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British officials in race to stop ‘war crime’ by Sri Lankan forces

[Telegraph, Friday, 22 May 2009 18:24 One Comment]

b_nadesan_frontBy Dean Nelson in Colombo.

British ministers and diplomats were involved in a frantic last minute series of pleas to spare the lives of two Tamil Tiger leaders as Sri Lankan troops closed in.

The LTTE’s political chief B Nadesan and ‘peace secretariat’ head S Puleedevan had attempted to surrender, a senior United Nations official disclosed yesterday. The men were subsequently later found dead amid claims that they were shot while waving a white flag, and Western diplomats have warned the government could face war crimes investigation of the incidents.

The group’s leader Velupillai Prabhakaran was one of several hundred fighters killed after the Sri Lankan government declared victory in its 26 year-long civil war.

British and Norwegian ministers joined United Nations officials in trying to save them as the Sri Lankan army moved to ‘annihilate’ the rebels.

Friends of the two men asked Norway’s international development minister, Erik Solheim and British foreign ministers to intervene on Sunday and in the early hours of Monday morning.

Vijay Nambiar, the U.N Secretary-General’s envoy and chef de cabinet, said he was contacted by British officials who asked hime to make the Sri Lankan government aware that Nadesan and Pulideevan wanted to surrender.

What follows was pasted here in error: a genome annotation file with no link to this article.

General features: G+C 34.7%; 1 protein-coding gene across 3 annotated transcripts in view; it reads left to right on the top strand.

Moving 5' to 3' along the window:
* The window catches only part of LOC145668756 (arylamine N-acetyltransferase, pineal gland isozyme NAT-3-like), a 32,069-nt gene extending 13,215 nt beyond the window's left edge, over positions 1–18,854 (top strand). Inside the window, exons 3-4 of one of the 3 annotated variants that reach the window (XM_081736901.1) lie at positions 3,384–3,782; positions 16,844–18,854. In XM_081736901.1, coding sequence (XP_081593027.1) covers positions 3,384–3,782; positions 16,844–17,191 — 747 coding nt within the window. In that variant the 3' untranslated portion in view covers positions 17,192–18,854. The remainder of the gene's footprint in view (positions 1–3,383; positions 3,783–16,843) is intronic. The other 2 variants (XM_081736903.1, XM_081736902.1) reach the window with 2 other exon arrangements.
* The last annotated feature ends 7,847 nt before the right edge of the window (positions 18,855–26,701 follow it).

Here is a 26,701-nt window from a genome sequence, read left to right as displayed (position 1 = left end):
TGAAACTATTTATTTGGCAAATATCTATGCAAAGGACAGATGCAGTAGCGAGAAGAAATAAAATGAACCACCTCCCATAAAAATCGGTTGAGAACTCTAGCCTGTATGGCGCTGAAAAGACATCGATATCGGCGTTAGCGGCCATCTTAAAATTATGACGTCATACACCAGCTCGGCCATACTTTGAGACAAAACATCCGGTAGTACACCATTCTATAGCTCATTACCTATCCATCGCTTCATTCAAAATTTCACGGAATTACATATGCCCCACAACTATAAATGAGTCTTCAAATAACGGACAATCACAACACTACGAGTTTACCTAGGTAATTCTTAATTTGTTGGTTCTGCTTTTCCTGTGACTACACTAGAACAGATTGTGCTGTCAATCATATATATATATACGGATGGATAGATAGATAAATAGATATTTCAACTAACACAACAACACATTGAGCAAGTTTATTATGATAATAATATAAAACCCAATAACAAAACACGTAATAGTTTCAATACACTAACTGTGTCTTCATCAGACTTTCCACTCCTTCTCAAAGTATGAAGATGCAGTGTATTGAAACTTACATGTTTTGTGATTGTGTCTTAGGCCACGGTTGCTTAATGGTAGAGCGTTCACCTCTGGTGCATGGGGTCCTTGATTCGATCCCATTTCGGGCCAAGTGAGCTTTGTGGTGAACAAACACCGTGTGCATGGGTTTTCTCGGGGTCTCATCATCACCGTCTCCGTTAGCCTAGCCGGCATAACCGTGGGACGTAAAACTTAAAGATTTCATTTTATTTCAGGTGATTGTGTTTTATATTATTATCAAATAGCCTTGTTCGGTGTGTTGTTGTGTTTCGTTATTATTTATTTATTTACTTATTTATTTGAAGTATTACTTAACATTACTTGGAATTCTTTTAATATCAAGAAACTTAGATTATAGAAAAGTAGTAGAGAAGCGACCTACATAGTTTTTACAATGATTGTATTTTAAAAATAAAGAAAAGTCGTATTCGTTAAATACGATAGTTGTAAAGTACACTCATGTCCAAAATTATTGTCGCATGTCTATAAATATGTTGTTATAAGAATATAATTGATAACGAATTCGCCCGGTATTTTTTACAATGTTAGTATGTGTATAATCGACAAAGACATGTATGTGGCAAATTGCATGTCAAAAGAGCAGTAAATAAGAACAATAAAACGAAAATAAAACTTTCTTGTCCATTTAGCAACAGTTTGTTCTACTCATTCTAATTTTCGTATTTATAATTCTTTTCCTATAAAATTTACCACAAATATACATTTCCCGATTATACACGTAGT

Mr Nambiar said yesterday in Colombo that he conveyed the message to Sri Lanka’s foreign secretary Dr Palitha Kohona, but was told the safe surrender of the men could not be guaranteed. He said: "He said:’It may be too late, we’ll see."

Dr Kohona yesterday denied he had contact with Mr Nambiar, but said he had messages indicating the two men’s intention to surrender. A series of emails and text messages seen by The Daily Telegraph, Dr Kohona was asked: "will the troops fire?"

"Just walk across to the troops slowly," he replied. "With a white flag and comply with instructions carefully. The soldiers are nervous about suicide bombers."

He did not, however, inform any other official or officers at the front of their imminent surrender.

"Contacting me at that time about surrender was probably not a useful way of setting about it," he said.

He said he had heard a rumour that the two men may have been shot in the back by their own comrades but said they equally could have been shot by advancing soldiers.

"This was at dawn in the dark," he said. I don’t think the message got to the front that these people were coming with white flags," he said.

Mr Solheim said he had heard heavy gunfire in the background when one of the men had called pleading for help in surrendering.

Dr Kohona said he had not asked officers on the front line if they had shot the men as they surrendered:"You don’t ask questions like that. If you’re an investigator, yes, but you don’t ask questions like that unless you already know the answer."

A Foreign Office spokesman could not confirm ministers’ involvement but said "it would not be surprising" if they had passed on messages of this kind to the UN.

Britain’s relationship with Sri Lankan have deteriorated dramatically in the last three months as foreign secretary David Miliband has voiced increasing concern over the number of civilian casualties and the government’s failure to address genuine Tamil grievances.

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One Comment »

  • fdimul said:

    Here is a solid incidence where Srilankan Government could be directly rapped for their war crimes.